We're never going to get 100% off of it because we have an open market component, as we've outlined previously. But we certainly should be able to guide (46:42) more towards that 70%, maybe even a little higher; it just depends.

George Leon Staphos - Bank of America Merrill Lynch

Okay. And I'm sorry, Steve – I'm sorry, Mike, you said by 2017/2018 you think you can be in that range?

Michael P. Doss - President, Chief Executive Officer & Director

Yeah. I'd say by 2018.

George Leon Staphos - Bank of America Merrill Lynch

Okay. And then one last question on cartons versus stand-up pouches, segueing off of Mark's question. I kind of remember from past conference calls, you viewed it as a push because stand-up pouches obviously – they need a secondary package. So to the extent that you get growth there, you get the growth in the secondary package, but then obviously there's the threat of flexibles longer term. So if we just think about stand-up, do you think that actually winds up being a net positive for your carton business going forward? Or not really or kind of too hard to say at this juncture?

Michael P. Doss - President, Chief Executive Officer & Director

I wouldn't say it's a net positive for us. I think it – like I said, I mean we compete against stand-up pouch as an alternative to our carton in some cases, and there are times we actually lose out to that. I mean, customers make a decision to go with that specification. With the point I was making with Mark was, if you really think about the other part of that, where we see the retail-ready also growing and some of the strength applications and people really want to get out of tertiary packaging, that's where we've been able to win in some cases disproportionately. And that helps offset some of the losses we've got in other spots and we've been able to kind of play to a draw.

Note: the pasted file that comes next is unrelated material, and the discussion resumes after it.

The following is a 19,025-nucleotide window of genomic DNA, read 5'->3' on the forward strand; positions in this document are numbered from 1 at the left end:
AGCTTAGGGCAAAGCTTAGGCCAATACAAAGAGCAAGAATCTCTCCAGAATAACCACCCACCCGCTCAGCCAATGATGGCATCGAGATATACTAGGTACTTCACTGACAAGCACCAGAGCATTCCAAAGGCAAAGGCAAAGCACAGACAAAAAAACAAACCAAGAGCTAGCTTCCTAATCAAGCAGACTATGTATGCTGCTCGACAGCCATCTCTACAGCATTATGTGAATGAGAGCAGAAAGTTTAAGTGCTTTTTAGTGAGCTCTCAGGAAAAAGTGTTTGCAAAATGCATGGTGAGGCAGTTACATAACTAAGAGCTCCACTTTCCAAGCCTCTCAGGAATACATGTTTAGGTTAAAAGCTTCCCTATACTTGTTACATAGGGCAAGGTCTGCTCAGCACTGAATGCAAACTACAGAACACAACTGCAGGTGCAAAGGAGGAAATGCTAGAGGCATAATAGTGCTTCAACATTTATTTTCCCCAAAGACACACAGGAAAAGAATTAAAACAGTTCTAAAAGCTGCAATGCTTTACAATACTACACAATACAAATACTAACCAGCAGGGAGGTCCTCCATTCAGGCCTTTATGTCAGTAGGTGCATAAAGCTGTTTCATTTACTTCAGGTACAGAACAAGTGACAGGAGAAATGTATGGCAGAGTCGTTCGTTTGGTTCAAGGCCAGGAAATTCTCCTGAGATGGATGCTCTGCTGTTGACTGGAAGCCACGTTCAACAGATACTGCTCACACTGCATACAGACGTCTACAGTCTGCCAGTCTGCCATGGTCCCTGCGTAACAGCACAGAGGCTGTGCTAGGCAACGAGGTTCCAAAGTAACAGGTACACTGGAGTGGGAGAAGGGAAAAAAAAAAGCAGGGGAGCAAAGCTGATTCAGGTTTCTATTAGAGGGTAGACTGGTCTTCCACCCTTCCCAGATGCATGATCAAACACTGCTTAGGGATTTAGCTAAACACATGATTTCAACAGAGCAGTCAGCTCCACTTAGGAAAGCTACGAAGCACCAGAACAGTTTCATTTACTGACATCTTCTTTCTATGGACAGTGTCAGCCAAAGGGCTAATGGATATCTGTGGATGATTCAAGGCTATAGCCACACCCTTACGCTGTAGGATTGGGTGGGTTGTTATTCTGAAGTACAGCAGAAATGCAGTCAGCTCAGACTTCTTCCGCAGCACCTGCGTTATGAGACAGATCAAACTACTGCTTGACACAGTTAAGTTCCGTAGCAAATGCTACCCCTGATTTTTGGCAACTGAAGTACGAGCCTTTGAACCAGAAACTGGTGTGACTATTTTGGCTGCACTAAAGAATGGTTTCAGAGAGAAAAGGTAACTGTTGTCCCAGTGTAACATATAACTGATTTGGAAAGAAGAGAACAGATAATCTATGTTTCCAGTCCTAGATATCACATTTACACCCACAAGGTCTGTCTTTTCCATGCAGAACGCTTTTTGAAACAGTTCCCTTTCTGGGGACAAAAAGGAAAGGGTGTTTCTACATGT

George Leon Staphos - Bank of America Merrill Lynch

Okay. Mike, that's fair. Last one for me. I'll throw it out there. I'm not sure you'll be able to really comment too much to it. But traditionally you have a, let's call it a mid-single digit EBITDA growth outlook in most years and we know how the formula works and productivity is a big component of that. Given what's been still a sluggish volume outlook, we were talking about this just now, and given what's been probably more negative than positive pricing, do you think that in the normal range of expectations that you'll be probably more in the lower end of your normal range the next couple of years? Or do you think you can offset that through productivity as we build out our models over the next couple of years? Thank guys. And good luck on the quarter.

Stephen R. Scherger - Senior Vice President and Chief Financial Officer

Yeah, it's Steve again. I mean, again, we want to be a little cautious on trying to hypothesize at this point around 2017. But what you do see us doing is investing back in the business to consistently drive that $60 million to $80 million of productivity which is right in the core of how the model operates. And over time we would expect pricing and commodity costs, inflation/deflation to offset. We will deal with periods of time like we're in right now where those get on, for some periods of time, out of balance. And we're in one of those periods now due to the deflationary environment that we've been experiencing. But if you look past over the last five years, we're still at net neutral on price and commodity inflation/deflation. We (49:41) two years of the last four years that were flat, and one year up and one year down, and we just – don't see that changing. And we would expect that to be the case over the mid- to long-term, but setting aside the fact that in 2016 here we're going through one of those periods where it's modestly negative.

George Leon Staphos - Bank of America Merrill Lynch

All right. Thanks for your patience with the question, guys. Good luck in the quarter. Talk to you soon.

Michael P. Doss - President, Chief Executive Officer & Director

Thanks a lot, George.

Operator

And your last question comes from the line of Mark Wilde of BMO Capital Markets. Your line is open.